FICO Credit Scores: What Do They Mean?
Since we live in an automated society, it's not surprising that your ability to repay your mortgage loan boils down to a single number.
The FICO score is created by credit reporting agencies. These agencies use the payment history of all of your loans: credit cards, mortgages, car/boat loans and others.
The three reporting agencies use slightly different formulas to build a credit score. Fair Isaac and Cooriginally developed this score. .
While Experian still calls its score "FICO", TransUnion calls its score "Beacon" and Equifax uses "Empirica." While each of the models considers a range of data available in your credit report, the differences aren't huge; all of the agencies use the following factors to calculate your credit score:
- Your Credit History - How many years have you had credit?
- History of Payments - Have you paid more than 30 days late, and how often?
- Balances on your Credit Cards - How many accounts do you hold, and how much do you owe?
- Credit Inquiries - How many times have lenders pulled your credit for the purpose of lending you money?
These factors are weighted a little bit differently depending on which formula the agency uses. The results are added up and distilled into a single number. FICO scores range from 300 to 800. Higher is better. Typical home buyers likely find their scores falling above 620.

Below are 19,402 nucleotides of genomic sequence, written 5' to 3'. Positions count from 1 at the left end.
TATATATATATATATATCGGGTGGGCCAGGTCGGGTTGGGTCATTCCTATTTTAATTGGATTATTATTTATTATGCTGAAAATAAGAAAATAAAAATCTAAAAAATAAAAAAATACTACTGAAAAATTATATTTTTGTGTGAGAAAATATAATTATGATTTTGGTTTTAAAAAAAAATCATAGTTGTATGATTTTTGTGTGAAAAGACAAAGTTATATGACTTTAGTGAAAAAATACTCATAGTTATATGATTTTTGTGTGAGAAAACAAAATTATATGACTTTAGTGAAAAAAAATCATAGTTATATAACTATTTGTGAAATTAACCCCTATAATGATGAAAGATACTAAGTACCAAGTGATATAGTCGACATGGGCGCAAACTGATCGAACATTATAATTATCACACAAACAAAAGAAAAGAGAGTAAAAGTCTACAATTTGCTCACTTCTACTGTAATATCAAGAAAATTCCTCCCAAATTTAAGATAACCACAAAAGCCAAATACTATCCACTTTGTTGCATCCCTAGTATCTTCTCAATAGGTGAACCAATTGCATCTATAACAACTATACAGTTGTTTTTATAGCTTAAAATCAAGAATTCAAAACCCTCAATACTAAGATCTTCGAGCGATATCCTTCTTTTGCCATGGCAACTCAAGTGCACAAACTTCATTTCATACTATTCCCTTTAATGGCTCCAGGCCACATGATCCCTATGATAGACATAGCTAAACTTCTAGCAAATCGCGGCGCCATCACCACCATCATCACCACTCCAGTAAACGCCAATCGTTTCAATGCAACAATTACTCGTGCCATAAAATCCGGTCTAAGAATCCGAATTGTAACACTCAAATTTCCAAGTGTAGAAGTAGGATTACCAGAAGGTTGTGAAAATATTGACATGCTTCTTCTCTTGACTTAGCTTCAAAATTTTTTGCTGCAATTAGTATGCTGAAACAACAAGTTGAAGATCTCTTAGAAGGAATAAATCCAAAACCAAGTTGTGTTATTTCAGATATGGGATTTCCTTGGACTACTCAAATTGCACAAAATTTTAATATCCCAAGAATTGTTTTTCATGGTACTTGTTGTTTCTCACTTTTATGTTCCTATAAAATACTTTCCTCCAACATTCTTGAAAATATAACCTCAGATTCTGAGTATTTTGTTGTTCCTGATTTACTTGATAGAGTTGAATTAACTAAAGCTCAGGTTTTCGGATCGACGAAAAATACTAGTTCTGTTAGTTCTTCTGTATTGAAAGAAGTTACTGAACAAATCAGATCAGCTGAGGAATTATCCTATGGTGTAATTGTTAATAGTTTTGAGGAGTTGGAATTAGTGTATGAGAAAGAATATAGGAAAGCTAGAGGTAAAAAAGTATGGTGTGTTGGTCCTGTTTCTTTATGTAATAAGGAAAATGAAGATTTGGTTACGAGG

Your score affects your monthly payment
FICO scores affect more than your ability to get a loan. They also affect your interest rate. Lenders give lower interest rates to individuals with higher scores.
Raising your credit score
Unfortunately, there isn't a lot you can do to immediately improve your credit score. Because the credit score is entirely based on your lifelong credit history, it's difficult to change it quickly. (Of course you must have incorrect items removed from your credit report.)
Know your FICO
To raise your score, you've got to get the credit reports that are used to build it. Of course, you need the score as well. Fair Isaac has created a web site (www.myFICO.com) that lets you do just that. It's inexpensive, fast, and easy to get your credit score as well as credit reports from all three agencies. They also provide information and tools that can help you improve your FICO score.
You can get a federally-mandated free credit report once a year from the three major agencies by visiting AnnualCreditReport.com. You won't get a free credit score from AnnualCreditReport.com, but getting it is fast and inexpensive.
Now that you have all the facts, you will be a more informed consumer and you'll be better positioned to get the right mortgage for you.
Want to know more about your FICO score? Call us at (203) 729-6681.